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CP Sci 9- 1st Sem.

Gen Chem - 1st Sem.



    1.    Name the three basic forms of energy.

    2.    State the law of conservation of energy.

Key Terms:

    energy    kinetic energy    potential energy    joule    law of conservation of energy

Web Resources:



Energy is the term used to describe the capacity to produce heat or to do work.  There are two major forms of energy, Kinetic and Potential.  

Kinetic Energy (KE) is the energy of motion.  When an object is in motion, it carries kinetic energy in the amount of 1/2 multiplied by the mass multiplied by the velocity squared.  (1/2mv2)  Kinetic energy can also come in the form of mechanical energy (energy created by the gears of a machine) and thermal energy (heat created by the internal motion of particles of matter).

Potential Energy (PE) is the energy of position.  A coiled spring is an example of mechanical PE, water stored in a water tower is an example of gravitational PE, and chemicals stored in batteries are all examples of electrical and chemical PE.  

The Law of Conservation of Energy states that "...energy can neither be created nor destroyed, only changed from one form to another." 

What this means is that energy is constantly changing from one form to another.  PE from the water in the water tower changes to KE as it flows out.  It may be used to turn a large wheel which changes it to mechanical energy.  The large wheel may run a generator where the mechanical energy is being turned into electrical PE and heat.  As you can see the energy is not lost, simply changed.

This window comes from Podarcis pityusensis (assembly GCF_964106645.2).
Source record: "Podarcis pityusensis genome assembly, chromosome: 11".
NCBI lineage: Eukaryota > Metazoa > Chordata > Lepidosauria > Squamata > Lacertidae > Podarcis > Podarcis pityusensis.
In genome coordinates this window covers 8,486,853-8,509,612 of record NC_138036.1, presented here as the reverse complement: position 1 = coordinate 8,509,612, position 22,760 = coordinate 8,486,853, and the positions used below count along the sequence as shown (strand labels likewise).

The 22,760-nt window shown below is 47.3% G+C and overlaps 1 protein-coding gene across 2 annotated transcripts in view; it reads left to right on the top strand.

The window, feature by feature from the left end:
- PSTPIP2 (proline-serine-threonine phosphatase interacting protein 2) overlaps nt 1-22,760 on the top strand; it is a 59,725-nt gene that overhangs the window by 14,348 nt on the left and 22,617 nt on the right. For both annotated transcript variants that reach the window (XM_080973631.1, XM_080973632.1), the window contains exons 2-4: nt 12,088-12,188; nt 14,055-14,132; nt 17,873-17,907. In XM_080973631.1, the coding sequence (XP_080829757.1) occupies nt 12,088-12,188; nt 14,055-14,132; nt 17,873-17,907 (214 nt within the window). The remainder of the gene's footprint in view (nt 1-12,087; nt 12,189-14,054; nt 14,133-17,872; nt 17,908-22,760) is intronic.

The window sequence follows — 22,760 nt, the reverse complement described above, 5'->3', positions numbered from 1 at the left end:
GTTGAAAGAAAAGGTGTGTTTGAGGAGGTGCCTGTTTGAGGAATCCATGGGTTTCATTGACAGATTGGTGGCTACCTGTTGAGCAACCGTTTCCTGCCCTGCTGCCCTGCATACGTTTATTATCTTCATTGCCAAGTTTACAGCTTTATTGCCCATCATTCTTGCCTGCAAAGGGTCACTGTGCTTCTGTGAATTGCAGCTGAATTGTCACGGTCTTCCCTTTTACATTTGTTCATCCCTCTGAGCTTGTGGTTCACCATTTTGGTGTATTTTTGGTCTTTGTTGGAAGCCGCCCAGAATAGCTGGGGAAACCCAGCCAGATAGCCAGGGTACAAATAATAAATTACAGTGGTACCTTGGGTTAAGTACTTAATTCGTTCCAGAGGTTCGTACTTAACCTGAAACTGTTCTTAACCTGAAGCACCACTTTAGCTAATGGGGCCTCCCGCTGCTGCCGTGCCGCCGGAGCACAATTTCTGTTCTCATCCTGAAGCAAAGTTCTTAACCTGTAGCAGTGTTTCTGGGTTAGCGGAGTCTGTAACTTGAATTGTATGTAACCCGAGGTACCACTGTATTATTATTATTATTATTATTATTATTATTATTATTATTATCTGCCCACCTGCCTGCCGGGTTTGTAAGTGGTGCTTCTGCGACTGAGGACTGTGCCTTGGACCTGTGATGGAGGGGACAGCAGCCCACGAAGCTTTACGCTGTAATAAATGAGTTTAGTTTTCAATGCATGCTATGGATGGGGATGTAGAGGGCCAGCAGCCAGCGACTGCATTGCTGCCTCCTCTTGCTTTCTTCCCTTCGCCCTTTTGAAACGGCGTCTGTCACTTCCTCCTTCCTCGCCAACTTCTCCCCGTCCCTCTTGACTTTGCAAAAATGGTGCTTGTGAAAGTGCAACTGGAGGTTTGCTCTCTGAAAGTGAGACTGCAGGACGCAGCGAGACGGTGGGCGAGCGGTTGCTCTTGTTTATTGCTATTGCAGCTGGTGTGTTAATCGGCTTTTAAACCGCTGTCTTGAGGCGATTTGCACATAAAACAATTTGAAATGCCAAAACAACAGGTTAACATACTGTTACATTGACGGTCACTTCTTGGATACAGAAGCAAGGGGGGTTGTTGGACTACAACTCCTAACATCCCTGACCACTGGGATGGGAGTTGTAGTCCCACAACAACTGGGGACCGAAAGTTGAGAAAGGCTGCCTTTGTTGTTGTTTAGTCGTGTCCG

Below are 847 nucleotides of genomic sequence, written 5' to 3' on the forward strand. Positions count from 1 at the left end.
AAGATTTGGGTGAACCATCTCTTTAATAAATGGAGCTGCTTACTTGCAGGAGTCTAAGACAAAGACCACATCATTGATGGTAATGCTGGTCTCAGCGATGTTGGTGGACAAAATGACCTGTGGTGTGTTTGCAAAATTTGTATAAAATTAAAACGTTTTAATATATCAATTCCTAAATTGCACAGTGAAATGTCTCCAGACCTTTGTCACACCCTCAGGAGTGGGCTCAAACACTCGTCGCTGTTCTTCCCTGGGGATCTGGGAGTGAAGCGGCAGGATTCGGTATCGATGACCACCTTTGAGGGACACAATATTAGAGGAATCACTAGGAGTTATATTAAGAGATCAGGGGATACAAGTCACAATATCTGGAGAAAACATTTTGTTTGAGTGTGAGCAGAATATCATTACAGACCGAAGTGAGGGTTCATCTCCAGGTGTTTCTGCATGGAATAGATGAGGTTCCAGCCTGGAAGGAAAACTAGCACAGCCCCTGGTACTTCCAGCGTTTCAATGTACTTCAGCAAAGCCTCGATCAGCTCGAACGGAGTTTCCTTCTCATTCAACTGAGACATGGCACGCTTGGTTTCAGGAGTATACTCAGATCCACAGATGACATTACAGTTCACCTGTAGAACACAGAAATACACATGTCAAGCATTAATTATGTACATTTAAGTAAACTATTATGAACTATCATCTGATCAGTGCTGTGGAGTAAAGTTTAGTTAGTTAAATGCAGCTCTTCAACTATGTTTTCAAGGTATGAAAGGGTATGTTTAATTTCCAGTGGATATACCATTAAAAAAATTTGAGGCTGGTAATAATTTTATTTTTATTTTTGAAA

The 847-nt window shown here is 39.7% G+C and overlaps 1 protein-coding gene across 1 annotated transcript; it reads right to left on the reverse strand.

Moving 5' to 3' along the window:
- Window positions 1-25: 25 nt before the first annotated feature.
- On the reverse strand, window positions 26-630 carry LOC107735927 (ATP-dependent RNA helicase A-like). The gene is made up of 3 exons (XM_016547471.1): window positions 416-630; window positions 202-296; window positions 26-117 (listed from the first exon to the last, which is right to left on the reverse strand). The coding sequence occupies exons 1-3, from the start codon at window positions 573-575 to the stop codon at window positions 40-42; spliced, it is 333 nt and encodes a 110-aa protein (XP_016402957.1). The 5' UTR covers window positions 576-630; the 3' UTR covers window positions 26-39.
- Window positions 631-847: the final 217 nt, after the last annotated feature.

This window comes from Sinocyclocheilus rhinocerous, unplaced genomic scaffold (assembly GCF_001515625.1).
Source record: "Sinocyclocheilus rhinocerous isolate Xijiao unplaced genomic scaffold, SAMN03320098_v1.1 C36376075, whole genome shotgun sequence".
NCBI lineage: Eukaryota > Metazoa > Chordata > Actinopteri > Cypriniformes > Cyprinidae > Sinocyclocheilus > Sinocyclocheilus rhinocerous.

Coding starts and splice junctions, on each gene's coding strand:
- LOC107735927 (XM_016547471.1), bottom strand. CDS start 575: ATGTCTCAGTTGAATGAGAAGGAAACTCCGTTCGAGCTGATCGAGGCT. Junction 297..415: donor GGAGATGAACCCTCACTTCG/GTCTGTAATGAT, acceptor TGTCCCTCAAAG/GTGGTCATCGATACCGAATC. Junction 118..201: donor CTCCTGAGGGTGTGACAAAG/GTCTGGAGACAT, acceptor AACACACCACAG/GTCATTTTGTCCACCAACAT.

Measuring Energy:

    The calorie (cal) is a common unit of measure and is the amount required to raise 1g of water 1oC.  It is also the name given to measure of energy in food (C). (C = 1000cal= 1kcal)  The unit for energy is the Joule named after the physicist James Prescott Joule.  The conversion for the two common measurements is 1cal = 4.184J

    Example:  An average candy bar contains 200 Calories.

        200C x 1000cal x 4.184J = 8.36 x 105J

            1                C          cal










Last modified: September 05, 2004